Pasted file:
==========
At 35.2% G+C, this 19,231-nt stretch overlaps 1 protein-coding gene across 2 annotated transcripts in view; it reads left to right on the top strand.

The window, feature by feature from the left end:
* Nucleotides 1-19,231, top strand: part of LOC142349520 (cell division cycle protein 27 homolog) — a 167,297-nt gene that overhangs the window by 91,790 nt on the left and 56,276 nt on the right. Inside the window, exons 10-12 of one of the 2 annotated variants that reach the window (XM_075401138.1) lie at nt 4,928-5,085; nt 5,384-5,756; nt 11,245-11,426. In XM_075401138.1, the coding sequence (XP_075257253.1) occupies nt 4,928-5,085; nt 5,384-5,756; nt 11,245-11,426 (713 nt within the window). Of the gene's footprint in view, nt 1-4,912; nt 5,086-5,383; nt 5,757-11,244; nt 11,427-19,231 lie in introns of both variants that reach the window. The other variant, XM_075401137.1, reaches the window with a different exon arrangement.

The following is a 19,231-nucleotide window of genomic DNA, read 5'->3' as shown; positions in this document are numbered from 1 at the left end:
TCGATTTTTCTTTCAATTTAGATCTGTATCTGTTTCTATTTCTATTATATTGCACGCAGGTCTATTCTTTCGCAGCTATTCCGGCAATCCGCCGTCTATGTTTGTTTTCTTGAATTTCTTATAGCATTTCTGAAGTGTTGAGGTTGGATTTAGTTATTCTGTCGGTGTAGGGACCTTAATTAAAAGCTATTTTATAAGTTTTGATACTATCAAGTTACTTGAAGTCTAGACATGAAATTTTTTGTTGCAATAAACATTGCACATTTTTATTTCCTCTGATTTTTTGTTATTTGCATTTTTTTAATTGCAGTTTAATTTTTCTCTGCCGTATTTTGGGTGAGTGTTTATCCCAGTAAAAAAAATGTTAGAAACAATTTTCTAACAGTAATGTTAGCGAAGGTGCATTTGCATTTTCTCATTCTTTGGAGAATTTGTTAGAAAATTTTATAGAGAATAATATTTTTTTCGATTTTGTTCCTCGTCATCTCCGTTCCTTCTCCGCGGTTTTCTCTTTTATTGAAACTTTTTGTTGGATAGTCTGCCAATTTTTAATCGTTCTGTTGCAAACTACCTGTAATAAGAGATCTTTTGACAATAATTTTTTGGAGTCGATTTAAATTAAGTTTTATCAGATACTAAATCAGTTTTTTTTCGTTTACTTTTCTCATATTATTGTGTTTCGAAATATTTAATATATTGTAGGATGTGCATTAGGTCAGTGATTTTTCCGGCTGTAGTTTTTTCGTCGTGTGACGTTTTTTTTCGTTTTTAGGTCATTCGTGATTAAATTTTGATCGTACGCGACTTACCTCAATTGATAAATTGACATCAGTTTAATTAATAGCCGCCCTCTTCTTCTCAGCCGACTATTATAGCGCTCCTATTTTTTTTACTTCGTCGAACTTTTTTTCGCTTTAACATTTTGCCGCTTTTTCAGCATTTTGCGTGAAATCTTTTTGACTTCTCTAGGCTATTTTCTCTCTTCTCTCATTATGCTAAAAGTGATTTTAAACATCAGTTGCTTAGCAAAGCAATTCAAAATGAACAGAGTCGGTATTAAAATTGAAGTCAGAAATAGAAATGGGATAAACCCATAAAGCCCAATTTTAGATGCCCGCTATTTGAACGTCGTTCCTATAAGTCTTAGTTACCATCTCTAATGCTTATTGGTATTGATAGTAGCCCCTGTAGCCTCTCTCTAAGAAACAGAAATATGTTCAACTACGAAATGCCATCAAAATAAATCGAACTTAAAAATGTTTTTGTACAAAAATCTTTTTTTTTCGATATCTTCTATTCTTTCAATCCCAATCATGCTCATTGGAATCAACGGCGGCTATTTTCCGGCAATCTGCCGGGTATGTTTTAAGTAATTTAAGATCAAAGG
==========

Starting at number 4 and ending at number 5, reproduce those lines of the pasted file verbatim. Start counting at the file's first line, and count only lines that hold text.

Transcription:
The following is a 19,231-nucleotide window of genomic DNA, read 5'->3' as shown; positions in this document are numbered from 1 at the left end:
TCGATTTTTCTTTCAATTTAGATCTGTATCTGTTTCTATTTCTATTATATTGCACGCAGGTCTATTCTTTCGCAGCTATTCCGGCAATCCGCCGTCTATGTTTGTTTTCTTGAATTTCTTATAGCATTTCTGAAGTGTTGAGGTTGGATTTAGTTATTCTGTCGGTGTAGGGACCTTAATTAAAAGCTATTTTATAAGTTTTGATACTATCAAGTTACTTGAAGTCTAGACATGAAATTTTTTGTTGCAATAAACATTGCACATTTTTATTTCCTCTGATTTTTTGTTATTTGCATTTTTTTAATTGCAGTTTAATTTTTCTCTGCCGTATTTTGGGTGAGTGTTTATCCCAGTAAAAAAAATGTTAGAAACAATTTTCTAACAGTAATGTTAGCGAAGGTGCATTTGCATTTTCTCATTCTTTGGAGAATTTGTTAGAAAATTTTATAGAGAATAATATTTTTTTCGATTTTGTTCCTCGTCATCTCCGTTCCTTCTCCGCGGTTTTCTCTTTTATTGAAACTTTTTGTTGGATAGTCTGCCAATTTTTAATCGTTCTGTTGCAAACTACCTGTAATAAGAGATCTTTTGACAATAATTTTTTGGAGTCGATTTAAATTAAGTTTTATCAGATACTAAATCAGTTTTTTTTCGTTTACTTTTCTCATATTATTGTGTTTCGAAATATTTAATATATTGTAGGATGTGCATTAGGTCAGTGATTTTTCCGGCTGTAGTTTTTTCGTCGTGTGACGTTTTTTTTCGTTTTTAGGTCATTCGTGATTAAATTTTGATCGTACGCGACTTACCTCAATTGATAAATTGACATCAGTTTAATTAATAGCCGCCCTCTTCTTCTCAGCCGACTATTATAGCGCTCCTATTTTTTTTACTTCGTCGAACTTTTTTTCGCTTTAACATTTTGCCGCTTTTTCAGCATTTTGCGTGAAATCTTTTTGACTTCTCTAGGCTATTTTCTCTCTTCTCTCATTATGCTAAAAGTGATTTTAAACATCAGTTGCTTAGCAAAGCAATTCAAAATGAACAGAGTCGGTATTAAAATTGAAGTCAGAAATAGAAATGGGATAAACCCATAAAGCCCAATTTTAGATGCCCGCTATTTGAACGTCGTTCCTATAAGTCTTAGTTACCATCTCTAATGCTTATTGGTATTGATAGTAGCCCCTGTAGCCTCTCTCTAAGAAACAGAAATATGTTCAACTACGAAATGCCATCAAAATAAATCGAACTTAAAAATGTTTTTGTACAAAAATCTTTTTTTTTCGATATCTTCTATTCTTTCAATCCCAATCATGCTCATTGGAATCAACGGCGGCTATTTTCCGGCAATCTGCCGGGTATGTTTTAAGTAATTTAAGATCAAAGG